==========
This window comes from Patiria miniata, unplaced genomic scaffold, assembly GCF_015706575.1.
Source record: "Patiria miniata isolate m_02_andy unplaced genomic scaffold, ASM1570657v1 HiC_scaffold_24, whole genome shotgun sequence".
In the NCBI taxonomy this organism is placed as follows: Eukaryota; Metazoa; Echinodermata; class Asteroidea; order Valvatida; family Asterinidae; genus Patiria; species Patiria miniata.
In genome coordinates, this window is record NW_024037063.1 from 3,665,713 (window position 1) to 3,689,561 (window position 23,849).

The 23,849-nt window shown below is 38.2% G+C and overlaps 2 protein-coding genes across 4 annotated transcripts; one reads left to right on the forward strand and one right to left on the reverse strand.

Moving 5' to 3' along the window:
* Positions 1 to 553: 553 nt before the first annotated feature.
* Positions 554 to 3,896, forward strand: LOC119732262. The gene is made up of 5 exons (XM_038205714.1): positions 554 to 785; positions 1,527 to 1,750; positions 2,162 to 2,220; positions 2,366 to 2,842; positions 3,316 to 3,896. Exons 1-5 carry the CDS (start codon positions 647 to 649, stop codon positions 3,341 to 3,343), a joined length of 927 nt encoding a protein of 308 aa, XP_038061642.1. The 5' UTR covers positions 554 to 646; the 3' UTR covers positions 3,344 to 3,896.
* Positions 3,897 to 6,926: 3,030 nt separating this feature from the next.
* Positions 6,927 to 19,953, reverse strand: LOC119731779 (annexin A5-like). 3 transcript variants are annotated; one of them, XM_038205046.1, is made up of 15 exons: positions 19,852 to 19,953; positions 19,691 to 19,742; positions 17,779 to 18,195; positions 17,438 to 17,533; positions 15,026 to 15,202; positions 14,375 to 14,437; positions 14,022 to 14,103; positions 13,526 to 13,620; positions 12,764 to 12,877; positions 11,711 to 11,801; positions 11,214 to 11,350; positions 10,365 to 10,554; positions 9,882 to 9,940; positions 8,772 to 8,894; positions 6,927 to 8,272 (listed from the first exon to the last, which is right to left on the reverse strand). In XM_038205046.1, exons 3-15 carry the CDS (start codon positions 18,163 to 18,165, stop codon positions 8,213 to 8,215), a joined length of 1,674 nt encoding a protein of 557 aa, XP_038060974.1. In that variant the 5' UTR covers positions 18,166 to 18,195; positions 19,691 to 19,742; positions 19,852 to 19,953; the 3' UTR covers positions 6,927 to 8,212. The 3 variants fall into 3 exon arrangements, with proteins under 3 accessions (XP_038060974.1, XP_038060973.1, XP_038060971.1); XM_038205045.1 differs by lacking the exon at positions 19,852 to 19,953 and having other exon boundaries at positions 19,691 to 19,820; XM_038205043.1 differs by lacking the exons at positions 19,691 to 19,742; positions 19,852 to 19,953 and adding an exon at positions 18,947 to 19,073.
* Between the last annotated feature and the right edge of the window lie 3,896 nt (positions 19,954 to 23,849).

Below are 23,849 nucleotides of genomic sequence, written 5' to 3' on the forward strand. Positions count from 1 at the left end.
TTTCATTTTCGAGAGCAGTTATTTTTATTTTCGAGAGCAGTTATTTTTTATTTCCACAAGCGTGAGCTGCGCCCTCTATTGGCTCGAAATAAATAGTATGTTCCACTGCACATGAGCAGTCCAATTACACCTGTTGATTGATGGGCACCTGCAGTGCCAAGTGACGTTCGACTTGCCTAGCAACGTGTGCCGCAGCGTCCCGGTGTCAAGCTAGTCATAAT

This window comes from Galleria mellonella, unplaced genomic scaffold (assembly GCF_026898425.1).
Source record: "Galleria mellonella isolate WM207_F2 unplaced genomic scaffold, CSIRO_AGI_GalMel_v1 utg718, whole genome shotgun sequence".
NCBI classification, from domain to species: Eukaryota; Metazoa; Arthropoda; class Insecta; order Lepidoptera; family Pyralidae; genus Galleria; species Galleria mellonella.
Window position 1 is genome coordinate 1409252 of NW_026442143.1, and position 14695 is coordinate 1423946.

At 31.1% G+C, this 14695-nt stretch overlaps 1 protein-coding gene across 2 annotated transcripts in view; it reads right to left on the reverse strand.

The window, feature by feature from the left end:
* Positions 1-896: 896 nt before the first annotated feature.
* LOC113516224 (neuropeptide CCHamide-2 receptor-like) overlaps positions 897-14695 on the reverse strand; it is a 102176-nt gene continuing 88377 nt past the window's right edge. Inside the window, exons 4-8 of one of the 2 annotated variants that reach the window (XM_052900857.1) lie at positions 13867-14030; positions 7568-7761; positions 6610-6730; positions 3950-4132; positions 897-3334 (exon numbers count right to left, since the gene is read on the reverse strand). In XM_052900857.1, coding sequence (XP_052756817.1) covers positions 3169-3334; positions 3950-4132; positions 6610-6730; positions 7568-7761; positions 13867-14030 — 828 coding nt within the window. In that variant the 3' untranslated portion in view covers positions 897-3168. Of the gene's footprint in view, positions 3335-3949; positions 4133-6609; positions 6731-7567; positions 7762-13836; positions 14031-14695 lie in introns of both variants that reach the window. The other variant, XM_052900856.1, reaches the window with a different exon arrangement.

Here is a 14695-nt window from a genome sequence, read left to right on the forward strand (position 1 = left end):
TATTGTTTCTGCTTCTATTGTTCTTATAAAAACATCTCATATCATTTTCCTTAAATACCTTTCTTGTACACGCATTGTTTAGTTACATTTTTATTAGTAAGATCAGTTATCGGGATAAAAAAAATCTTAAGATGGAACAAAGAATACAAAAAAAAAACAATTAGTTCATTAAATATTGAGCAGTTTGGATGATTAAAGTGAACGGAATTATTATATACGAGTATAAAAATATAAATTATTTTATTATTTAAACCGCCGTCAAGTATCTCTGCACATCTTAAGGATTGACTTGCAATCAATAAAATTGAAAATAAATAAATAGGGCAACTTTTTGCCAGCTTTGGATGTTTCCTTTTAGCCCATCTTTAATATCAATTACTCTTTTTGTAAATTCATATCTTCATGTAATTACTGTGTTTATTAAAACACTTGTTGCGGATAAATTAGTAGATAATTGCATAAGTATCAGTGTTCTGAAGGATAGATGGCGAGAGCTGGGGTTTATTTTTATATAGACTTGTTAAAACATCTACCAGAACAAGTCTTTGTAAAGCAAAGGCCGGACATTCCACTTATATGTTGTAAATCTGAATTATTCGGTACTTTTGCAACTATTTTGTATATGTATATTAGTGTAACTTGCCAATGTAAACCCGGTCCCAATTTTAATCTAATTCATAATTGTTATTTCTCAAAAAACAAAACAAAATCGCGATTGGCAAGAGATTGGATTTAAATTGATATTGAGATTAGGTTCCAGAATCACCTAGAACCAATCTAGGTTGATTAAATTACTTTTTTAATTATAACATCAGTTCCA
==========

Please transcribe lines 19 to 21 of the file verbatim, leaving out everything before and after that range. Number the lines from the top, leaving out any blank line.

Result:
The window, feature by feature from the left end:
* Positions 1-896: 896 nt before the first annotated feature.
* LOC113516224 (neuropeptide CCHamide-2 receptor-like) overlaps positions 897-14695 on the reverse strand; it is a 102176-nt gene continuing 88377 nt past the window's right edge. Inside the window, exons 4-8 of one of the 2 annotated variants that reach the window (XM_052900857.1) lie at positions 13867-14030; positions 7568-7761; positions 6610-6730; positions 3950-4132; positions 897-3334 (exon numbers count right to left, since the gene is read on the reverse strand). In XM_052900857.1, coding sequence (XP_052756817.1) covers positions 3169-3334; positions 3950-4132; positions 6610-6730; positions 7568-7761; positions 13867-14030 — 828 coding nt within the window. In that variant the 3' untranslated portion in view covers positions 897-3168. Of the gene's footprint in view, positions 3335-3949; positions 4133-6609; positions 6731-7567; positions 7762-13836; positions 14031-14695 lie in introns of both variants that reach the window. The other variant, XM_052900856.1, reaches the window with a different exon arrangement.